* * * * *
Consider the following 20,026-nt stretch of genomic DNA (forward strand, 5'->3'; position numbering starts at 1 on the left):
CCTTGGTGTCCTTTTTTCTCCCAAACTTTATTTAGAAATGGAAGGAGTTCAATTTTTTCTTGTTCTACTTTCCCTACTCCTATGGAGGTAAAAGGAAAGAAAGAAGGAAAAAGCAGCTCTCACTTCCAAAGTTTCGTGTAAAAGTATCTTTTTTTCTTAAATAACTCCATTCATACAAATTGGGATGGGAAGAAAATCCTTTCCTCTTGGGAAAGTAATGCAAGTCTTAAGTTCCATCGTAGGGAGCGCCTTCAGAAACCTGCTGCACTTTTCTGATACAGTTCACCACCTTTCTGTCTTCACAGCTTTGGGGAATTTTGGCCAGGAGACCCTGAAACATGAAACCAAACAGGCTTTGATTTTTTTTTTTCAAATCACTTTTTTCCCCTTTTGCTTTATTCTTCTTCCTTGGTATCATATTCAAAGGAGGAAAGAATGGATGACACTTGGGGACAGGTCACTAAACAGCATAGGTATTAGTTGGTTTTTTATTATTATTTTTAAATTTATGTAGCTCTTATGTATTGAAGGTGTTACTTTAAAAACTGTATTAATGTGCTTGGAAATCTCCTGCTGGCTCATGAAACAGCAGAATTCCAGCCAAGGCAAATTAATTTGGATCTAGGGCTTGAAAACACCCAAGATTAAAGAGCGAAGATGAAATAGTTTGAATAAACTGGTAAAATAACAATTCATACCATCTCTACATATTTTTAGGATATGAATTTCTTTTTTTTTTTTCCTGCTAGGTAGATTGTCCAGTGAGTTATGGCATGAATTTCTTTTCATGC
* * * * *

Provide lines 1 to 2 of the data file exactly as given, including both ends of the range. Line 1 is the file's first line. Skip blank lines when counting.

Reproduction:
Consider the following 20,026-nt stretch of genomic DNA (forward strand, 5'->3'; position numbering starts at 1 on the left):
CCTTGGTGTCCTTTTTTCTCCCAAACTTTATTTAGAAATGGAAGGAGTTCAATTTTTTCTTGTTCTACTTTCCCTACTCCTATGGAGGTAAAAGGAAAGAAAGAAGGAAAAAGCAGCTCTCACTTCCAAAGTTTCGTGTAAAAGTATCTTTTTTTCTTAAATAACTCCATTCATACAAATTGGGATGGGAAGAAAATCCTTTCCTCTTGGGAAAGTAATGCAAGTCTTAAGTTCCATCGTAGGGAGCGCCTTCAGAAACCTGCTGCACTTTTCTGATACAGTTCACCACCTTTCTGTCTTCACAGCTTTGGGGAATTTTGGCCAGGAGACCCTGAAACATGAAACCAAACAGGCTTTGATTTTTTTTTTTCAAATCACTTTTTTCCCCTTTTGCTTTATTCTTCTTCCTTGGTATCATATTCAAAGGAGGAAAGAATGGATGACACTTGGGGACAGGTCACTAAACAGCATAGGTATTAGTTGGTTTTTTATTATTATTTTTAAATTTATGTAGCTCTTATGTATTGAAGGTGTTACTTTAAAAACTGTATTAATGTGCTTGGAAATCTCCTGCTGGCTCATGAAACAGCAGAATTCCAGCCAAGGCAAATTAATTTGGATCTAGGGCTTGAAAACACCCAAGATTAAAGAGCGAAGATGAAATAGTTTGAATAAACTGGTAAAATAACAATTCATACCATCTCTACATATTTTTAGGATATGAATTTCTTTTTTTTTTTTCCTGCTAGGTAGATTGTCCAGTGAGTTATGGCATGAATTTCTTTTCATGC